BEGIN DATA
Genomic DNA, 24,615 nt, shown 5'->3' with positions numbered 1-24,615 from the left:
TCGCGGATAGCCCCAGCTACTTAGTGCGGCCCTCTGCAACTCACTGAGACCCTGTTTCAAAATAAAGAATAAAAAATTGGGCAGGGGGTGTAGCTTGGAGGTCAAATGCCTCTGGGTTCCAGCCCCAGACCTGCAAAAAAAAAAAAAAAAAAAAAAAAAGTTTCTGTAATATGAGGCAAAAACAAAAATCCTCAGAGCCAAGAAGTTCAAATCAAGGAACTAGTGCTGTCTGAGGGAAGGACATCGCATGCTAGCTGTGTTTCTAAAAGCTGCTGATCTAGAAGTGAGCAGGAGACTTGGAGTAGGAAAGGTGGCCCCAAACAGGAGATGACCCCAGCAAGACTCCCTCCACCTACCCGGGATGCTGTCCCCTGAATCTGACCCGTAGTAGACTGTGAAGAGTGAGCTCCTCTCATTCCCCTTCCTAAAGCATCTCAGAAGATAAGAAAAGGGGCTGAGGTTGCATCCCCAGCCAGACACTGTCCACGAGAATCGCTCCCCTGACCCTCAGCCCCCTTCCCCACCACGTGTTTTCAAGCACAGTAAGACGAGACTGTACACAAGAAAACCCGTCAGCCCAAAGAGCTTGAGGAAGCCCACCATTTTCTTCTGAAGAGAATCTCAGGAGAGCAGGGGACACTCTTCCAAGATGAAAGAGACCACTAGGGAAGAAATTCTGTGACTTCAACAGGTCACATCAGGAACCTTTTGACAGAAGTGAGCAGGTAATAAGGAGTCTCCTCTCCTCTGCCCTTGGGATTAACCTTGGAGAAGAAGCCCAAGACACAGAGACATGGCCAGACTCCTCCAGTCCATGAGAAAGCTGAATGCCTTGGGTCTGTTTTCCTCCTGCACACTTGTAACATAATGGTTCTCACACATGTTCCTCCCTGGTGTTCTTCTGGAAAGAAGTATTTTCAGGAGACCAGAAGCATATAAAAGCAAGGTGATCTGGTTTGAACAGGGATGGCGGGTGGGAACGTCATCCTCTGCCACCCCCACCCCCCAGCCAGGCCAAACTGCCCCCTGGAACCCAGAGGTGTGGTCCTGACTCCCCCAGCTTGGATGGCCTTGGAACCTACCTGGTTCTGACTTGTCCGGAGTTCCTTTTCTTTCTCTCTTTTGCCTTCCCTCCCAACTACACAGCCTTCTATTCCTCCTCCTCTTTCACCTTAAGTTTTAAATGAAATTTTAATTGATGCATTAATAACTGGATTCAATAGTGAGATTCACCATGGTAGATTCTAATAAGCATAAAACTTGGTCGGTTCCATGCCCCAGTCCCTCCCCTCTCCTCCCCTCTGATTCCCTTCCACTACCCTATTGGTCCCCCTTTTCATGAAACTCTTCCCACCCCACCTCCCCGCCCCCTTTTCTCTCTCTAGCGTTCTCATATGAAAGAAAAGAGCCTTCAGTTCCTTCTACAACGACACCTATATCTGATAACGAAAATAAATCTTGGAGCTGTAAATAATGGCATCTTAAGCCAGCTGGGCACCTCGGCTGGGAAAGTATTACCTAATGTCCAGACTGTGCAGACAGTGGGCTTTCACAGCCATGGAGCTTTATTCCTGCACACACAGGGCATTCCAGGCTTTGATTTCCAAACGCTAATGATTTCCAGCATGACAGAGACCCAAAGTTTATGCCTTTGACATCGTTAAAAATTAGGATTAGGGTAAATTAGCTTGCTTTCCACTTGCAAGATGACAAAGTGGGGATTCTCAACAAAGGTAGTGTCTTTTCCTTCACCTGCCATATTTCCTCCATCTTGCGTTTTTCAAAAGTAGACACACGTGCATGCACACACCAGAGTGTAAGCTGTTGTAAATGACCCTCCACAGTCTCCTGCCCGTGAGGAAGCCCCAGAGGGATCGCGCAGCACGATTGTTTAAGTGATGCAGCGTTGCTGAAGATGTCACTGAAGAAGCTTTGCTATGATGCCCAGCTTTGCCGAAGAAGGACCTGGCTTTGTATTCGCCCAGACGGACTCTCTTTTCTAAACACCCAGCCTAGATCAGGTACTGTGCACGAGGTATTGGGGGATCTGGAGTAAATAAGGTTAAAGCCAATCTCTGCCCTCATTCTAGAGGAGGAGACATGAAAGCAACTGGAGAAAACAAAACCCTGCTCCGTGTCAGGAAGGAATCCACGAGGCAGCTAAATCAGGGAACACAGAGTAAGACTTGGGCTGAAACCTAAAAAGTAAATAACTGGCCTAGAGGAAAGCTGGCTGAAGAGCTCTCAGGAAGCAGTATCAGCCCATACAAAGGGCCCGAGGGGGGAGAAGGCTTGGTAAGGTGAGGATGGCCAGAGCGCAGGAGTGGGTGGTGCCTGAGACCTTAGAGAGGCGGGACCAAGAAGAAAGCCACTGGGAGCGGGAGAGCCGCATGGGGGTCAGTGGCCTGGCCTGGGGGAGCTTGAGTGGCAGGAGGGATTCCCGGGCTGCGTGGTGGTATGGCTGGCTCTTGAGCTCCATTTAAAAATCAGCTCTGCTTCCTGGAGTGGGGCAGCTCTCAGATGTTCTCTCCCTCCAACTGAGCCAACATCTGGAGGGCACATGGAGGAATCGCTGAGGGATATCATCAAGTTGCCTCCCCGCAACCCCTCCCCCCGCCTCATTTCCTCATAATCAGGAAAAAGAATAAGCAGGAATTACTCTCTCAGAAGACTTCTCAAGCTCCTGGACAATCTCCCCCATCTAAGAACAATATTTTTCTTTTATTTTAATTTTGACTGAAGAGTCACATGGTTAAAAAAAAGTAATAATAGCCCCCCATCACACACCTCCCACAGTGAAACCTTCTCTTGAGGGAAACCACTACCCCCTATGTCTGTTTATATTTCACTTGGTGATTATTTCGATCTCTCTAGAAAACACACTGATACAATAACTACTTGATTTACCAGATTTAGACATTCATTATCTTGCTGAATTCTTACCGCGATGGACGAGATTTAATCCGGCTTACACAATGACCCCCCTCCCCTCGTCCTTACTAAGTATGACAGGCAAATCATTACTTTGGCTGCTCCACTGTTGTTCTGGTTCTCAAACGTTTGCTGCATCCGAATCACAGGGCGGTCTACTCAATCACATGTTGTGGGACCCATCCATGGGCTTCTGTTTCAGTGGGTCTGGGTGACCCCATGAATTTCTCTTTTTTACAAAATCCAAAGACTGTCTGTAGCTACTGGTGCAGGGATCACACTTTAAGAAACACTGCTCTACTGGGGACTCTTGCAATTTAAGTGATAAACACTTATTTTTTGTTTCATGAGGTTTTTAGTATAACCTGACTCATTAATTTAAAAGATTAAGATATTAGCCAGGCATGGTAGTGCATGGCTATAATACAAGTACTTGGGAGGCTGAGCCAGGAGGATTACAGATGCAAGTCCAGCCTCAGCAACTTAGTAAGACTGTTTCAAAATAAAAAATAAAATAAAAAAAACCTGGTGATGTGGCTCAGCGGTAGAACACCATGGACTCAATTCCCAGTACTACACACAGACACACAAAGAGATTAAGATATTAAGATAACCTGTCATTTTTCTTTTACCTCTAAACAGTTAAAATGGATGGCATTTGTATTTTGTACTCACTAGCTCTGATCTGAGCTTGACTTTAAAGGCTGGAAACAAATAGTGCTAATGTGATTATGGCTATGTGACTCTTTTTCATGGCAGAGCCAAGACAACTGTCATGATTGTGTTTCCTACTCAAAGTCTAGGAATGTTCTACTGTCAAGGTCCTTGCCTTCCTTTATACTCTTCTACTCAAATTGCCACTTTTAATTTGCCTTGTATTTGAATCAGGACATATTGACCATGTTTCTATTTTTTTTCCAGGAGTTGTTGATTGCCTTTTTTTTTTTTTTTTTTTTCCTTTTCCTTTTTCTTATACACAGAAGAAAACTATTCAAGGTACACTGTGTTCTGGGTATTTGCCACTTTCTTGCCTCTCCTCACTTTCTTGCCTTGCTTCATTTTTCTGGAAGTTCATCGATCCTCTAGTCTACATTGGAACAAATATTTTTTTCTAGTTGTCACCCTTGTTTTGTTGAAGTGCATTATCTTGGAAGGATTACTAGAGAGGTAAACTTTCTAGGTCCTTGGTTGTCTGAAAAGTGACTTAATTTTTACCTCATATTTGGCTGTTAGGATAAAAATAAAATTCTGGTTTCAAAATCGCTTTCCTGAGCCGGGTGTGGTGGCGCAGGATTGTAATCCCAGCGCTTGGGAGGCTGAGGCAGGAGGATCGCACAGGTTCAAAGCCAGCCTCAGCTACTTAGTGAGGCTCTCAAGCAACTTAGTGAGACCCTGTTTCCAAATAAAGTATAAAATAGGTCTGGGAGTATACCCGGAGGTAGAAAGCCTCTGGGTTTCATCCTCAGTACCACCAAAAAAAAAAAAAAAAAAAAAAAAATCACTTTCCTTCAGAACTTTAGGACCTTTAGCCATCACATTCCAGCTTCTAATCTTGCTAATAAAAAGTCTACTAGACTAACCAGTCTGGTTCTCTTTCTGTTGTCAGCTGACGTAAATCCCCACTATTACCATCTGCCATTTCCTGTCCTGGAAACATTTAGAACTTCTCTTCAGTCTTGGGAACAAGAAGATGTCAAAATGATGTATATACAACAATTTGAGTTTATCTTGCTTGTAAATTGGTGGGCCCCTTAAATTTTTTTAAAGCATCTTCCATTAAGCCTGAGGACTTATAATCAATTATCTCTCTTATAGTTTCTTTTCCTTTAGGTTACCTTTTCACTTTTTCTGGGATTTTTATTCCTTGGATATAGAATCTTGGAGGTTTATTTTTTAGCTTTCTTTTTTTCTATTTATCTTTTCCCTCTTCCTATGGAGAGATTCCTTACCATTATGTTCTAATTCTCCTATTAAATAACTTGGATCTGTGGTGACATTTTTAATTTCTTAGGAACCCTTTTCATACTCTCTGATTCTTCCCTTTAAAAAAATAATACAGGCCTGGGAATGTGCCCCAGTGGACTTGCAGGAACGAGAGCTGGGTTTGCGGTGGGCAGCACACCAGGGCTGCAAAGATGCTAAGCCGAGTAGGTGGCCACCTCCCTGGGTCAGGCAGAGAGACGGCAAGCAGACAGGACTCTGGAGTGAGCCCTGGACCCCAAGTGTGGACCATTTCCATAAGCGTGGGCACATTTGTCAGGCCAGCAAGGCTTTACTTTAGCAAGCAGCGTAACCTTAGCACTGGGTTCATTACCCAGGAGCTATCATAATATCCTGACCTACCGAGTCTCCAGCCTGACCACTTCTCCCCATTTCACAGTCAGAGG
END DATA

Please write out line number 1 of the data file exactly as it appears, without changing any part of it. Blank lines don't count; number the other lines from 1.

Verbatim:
Genomic DNA, 24,615 nt, shown 5'->3' with positions numbered 1-24,615 from the left: